International trade and trade financing firm Loyd International Inc. gained major ownership of American Custom Components Inc. through an acquisition.
``We needed a partner who was netted into the financial community,'' said John Groom, American Custom's president since January 1998 and chief executive officer since June.
American Custom designs and manufactures high-tolerance components for the electronic connector industry and needed funding for expansion and to offset the loss of two customers that make computer disk drives.
During the next few months, American Custom plans to buy up to six additional injection molding machines with clamping forces up to 300 tons, Groom said in a telephone interview. The company needed the equipment because customers require faster cycle times.
American Custom currently operates four presses of 15-85 tons in its Santa Ana, Calif., headquarters and one small press at a plant in Vieux Fort, St. Lucia, a British protectorate in the Caribbean. Two of the new machines would go to Santa Ana and four to St. Lucia.
American Custom is targeting customers worldwide, taking advantage of Groom's seven years of experience in the Far East and Edward Loyd's 25 years in Europe.
Loyd International, of which Edward Loyd was sole shareholder, is incorporated in Wyoming. It operates now as an American Custom subsidiary and has a London sales office. American Custom named Loyd chief financial officer in mid-January and later elected him secretary and a director.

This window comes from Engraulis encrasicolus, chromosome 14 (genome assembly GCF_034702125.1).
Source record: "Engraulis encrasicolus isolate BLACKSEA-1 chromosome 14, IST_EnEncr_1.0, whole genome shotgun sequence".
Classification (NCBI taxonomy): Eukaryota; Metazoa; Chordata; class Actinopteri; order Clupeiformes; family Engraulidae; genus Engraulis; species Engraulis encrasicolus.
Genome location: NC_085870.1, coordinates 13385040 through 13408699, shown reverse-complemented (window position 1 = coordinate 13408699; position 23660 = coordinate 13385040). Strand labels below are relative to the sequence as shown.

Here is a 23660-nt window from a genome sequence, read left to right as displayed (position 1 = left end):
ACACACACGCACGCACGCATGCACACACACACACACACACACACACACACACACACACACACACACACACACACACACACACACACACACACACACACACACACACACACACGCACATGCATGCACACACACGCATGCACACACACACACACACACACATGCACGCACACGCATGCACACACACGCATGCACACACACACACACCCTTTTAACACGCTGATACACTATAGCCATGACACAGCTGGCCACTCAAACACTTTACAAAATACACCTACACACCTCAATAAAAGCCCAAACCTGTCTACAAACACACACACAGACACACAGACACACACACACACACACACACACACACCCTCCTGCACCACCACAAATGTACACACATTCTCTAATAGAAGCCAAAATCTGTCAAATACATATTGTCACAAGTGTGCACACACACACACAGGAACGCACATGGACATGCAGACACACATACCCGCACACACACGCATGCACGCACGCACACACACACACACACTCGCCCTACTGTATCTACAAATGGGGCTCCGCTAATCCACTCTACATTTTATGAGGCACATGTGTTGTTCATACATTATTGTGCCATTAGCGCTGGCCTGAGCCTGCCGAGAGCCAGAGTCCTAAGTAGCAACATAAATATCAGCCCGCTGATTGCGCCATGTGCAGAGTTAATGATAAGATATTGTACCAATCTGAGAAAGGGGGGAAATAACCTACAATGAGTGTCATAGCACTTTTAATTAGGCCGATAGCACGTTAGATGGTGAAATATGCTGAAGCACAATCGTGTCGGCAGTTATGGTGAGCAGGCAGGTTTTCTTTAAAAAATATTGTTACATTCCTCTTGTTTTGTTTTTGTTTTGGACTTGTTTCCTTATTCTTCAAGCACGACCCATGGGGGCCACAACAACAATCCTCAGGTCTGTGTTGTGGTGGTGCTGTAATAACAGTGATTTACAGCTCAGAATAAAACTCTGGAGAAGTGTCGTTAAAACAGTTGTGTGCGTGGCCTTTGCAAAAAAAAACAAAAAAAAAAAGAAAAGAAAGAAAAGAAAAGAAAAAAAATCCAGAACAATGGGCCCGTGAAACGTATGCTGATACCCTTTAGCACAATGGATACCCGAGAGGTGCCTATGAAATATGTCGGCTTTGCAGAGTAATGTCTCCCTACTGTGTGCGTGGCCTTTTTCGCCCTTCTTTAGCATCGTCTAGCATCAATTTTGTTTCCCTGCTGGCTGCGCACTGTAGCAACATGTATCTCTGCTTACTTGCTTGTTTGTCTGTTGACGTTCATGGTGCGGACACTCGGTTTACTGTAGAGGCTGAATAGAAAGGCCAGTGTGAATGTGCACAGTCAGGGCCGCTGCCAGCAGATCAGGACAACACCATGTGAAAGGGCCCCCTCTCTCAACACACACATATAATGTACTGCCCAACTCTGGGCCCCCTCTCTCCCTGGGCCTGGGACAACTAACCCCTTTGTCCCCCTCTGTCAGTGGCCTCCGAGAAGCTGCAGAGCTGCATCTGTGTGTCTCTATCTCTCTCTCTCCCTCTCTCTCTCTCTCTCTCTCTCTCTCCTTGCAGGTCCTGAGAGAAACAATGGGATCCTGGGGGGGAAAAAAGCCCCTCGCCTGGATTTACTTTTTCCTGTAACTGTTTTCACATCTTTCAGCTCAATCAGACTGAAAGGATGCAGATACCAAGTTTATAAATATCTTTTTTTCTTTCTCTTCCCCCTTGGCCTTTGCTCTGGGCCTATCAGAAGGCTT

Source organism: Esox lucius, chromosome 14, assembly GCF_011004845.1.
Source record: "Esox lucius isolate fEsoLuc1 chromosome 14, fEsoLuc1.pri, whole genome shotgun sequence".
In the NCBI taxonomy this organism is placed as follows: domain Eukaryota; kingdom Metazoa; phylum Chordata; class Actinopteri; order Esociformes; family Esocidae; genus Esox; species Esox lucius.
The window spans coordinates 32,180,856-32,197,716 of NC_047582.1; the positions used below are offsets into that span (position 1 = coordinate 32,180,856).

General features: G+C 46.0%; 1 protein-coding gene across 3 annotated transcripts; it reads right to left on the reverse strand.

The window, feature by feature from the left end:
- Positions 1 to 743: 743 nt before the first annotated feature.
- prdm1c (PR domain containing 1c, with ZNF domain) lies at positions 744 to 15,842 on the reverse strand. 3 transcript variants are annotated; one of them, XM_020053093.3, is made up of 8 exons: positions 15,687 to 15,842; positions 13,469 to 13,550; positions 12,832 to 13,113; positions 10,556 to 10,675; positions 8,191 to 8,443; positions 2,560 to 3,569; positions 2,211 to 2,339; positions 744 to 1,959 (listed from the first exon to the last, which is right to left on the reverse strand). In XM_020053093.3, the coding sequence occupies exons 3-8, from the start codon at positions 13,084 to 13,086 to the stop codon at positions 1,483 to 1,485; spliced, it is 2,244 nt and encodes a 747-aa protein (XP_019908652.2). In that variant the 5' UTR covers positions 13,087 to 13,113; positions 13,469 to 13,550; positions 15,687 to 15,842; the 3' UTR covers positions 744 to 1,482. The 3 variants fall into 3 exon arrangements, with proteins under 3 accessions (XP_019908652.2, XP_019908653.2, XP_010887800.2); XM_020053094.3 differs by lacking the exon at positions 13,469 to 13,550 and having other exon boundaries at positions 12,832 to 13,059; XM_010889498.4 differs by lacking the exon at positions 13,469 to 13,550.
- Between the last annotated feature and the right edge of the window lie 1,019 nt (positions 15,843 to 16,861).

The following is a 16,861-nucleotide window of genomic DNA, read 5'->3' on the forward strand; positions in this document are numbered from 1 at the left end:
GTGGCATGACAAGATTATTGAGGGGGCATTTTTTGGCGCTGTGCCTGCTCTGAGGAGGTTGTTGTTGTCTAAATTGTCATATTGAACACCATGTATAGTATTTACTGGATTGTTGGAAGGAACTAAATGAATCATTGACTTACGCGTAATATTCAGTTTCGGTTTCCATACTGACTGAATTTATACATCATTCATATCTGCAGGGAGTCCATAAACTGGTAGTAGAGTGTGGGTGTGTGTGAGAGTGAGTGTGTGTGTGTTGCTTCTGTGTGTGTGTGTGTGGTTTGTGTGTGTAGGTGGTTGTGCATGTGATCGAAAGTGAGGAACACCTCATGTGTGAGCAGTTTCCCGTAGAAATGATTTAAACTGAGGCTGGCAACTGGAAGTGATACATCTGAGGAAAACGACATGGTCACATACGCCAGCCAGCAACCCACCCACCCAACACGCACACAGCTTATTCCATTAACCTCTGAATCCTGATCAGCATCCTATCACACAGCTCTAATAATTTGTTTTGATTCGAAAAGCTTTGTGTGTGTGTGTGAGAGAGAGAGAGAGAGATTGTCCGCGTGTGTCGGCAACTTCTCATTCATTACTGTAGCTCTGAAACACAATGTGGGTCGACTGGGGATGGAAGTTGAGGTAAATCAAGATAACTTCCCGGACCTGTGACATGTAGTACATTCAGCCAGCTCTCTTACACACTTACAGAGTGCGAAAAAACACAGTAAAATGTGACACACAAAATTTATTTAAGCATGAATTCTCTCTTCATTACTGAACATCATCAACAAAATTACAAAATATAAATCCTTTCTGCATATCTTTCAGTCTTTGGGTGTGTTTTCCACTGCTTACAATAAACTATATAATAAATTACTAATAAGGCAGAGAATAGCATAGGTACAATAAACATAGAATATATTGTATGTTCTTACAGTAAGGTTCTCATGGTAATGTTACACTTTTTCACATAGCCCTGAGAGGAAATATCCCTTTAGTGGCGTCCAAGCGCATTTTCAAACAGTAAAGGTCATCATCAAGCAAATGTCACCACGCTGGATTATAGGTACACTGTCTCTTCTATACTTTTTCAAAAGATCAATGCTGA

Through the March 16 deal, Loyd received 1.5 million shares of common stock in exchange for $10 million, plus $2.5 million in export sales and letters of intent worth $25 million, Groom said. Loyd also received an additional 100,000 shares for a $70,000 advance to American Custom.
American Custom acquired mold maker K5 Plastics Inc., then of Huntington Beach, Calif., in January 1998, and 98 percent of St. Lucia assembler Caribbean Electronics Ltd. in October 1997.
American Custom leases 12,500 square feet in Santa Ana and seeks to add space nearby. The St. Lucia site has 13,000 square feet.
Former CEO and major owner Martin Anthony Walk of Newport Beach, Calif., left American Custom's board in March, retaining 400,000 shares of common stock but exchanging nearly 5 million for 500,000 shares of Series A convertible preferred stock.
On March 30, American Custom retired 3 million shares of restricted common stock that Oxford Investments Inc. of Bethesda, Md., had held since July for an expected equity financing deal.
American Custom reported sales of $832,000 for the six months ended Sept. 30 and nearly $1.6 million for the same fiscal-1997 period. The firm is incorporated in Nevada, employs about 100 and began trading over the counter in October 1997.